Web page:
A review of Selected Poems 2002-2021 by J R Solonche

Reviewed by Beatriz Copello

Selected Poems 2002-2021
by J R Solonche
Serving House Books
Paperback, April 15, 2021, 438 pages, ISBN-13: 978-1947175518

2002 to 2021 is 19 years and 19 years of poetry is a lot of poetry, it took me a while to read Solonche’s Selected Poems but I did not mind because reading was embarking on a trip accompanying the poet through life, or opening as curtain and spying on a poet’s mind.  Why am I writing this? Because the selected poems delve into the poet’s thoughts, aspirations, reflections, philosophical questions, and much more. 

Solonche is an accomplished poet with a large number of poetry books to his name, a few of his books have been nominated for the Pulitzer Prize and the Selected Poems, his latest collection, was nominated for The National Book Award.

The poetry in this book is varied in style, form, and theme. The reader will find prose poems, free verse, haikus, lists, ghazals, sonnets, and many anaphora poems. The poet’s poems on his relationship with life go from the most profound to the most trivial, many poems are philosophical others about nature, human feelings, and small events of daily life like driving on a highway, observing his daughter while she swims, or saying goodnight to her, as in the following excerpt from “Swimming Lessons”:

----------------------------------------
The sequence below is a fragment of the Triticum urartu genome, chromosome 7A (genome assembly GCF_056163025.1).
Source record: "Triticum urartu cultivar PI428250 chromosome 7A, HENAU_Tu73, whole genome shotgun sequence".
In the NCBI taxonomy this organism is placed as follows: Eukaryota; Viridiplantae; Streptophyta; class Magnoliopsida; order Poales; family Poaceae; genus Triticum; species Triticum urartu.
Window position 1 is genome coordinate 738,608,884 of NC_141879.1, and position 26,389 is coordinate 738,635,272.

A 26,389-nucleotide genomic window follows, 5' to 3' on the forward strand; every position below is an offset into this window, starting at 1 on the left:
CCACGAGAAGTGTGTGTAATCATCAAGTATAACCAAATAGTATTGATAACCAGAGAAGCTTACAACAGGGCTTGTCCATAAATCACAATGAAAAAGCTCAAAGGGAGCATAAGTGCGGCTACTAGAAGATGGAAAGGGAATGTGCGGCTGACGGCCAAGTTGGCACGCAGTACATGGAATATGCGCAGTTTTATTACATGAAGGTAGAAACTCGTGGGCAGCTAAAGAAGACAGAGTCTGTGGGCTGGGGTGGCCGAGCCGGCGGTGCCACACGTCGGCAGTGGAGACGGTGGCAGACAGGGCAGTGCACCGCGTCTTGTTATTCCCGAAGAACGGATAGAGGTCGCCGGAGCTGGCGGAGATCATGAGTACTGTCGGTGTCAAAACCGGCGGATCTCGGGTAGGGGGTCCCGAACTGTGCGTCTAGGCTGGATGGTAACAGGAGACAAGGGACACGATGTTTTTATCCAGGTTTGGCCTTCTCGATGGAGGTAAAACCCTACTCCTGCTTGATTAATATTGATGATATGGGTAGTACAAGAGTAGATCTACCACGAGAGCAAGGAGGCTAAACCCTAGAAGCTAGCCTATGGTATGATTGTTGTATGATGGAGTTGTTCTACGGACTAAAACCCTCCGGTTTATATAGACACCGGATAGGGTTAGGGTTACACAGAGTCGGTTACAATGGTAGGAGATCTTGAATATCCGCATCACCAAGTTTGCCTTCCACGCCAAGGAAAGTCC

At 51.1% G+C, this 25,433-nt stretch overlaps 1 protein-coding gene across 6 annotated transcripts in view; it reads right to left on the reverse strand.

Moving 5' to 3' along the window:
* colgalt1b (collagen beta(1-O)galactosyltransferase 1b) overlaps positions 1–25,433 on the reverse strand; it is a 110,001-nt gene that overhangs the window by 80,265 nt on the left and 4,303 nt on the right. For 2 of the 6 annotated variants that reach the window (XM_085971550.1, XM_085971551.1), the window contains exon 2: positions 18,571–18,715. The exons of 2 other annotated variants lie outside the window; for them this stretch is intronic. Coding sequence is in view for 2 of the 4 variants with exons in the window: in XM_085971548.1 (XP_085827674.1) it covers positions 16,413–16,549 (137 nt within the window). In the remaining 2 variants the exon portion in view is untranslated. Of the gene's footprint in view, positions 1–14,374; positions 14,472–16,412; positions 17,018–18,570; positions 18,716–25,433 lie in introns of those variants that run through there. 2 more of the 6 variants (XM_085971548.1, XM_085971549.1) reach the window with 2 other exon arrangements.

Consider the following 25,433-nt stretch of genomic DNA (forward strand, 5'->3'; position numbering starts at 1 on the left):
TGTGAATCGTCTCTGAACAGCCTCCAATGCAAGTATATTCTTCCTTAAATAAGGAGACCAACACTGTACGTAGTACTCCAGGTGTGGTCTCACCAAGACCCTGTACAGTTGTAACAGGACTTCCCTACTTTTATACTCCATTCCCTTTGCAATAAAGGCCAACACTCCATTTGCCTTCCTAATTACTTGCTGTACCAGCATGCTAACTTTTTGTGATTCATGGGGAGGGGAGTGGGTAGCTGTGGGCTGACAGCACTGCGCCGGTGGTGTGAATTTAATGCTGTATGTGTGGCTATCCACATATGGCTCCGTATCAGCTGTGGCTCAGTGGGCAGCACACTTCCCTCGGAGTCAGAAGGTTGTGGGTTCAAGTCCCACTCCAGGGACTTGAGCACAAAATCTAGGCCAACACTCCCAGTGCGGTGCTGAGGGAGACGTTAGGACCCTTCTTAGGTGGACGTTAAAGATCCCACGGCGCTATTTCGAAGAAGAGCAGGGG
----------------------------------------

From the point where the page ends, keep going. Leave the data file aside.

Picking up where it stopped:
Your hair is plastered to your head.
Your pigtail drip,
two black icicles in the sun.
You wipe water from your face and eyes
with one hand.  With the other,

you grip the handhold.
You wait for your turn to float
on your back or stomach
or kick with the yellow board.
You are small there
up to your shoulders in the water,
but you are not afraid.

The I is very prevalent in Solonche’s poetry as it is repetition which is something that I avoid when I write poetry, but he embraces repetition, as in the poem titled “I Often Walk to the End of the Road”:

I often walk to the end of the road
to look at the abandoned farm.
I like to look at the field
as it goes back to wilderness again.
I like to look at the grass grow
higher and thicker around the barn,
embrace it with its hairy arms
as though welcoming back to the wood.
I like to look at the barn turn more
and more gray. It sags in the middle.

The poet seems to work things out through poetry, he reflects, he wonders, he questions, he tells the reader what he likes and dislikes he also brings up his relationship with banks, he says in this excerpt from “Banks” (44):

In the Chase Manhattan Bank branch
on the corner of 235th Street
and Johnson Avenue, I have changed
my mind about banks. I never used 
to like banks.  I despised banks. Now
I like bank.  I like standing in the cool
lobbies of banks.  I like the brass stanchions
and the velvet ropes that are swagged
between them that you must follow
to the tellers’ windows, as though through 
a maze.  I like the ballpoint pens chained
to the counters, where you fill out deposit
slips and withdrawal slips. I like the blue
deposit slips and the pink withdrawal slips.

Vivid descriptions bring to life what the poet sees, he also talks to things and writes odes to coffee, to his beard, to his feet, to his new corduroy jacket, to his thumbs. Some of his poems are very short like the following: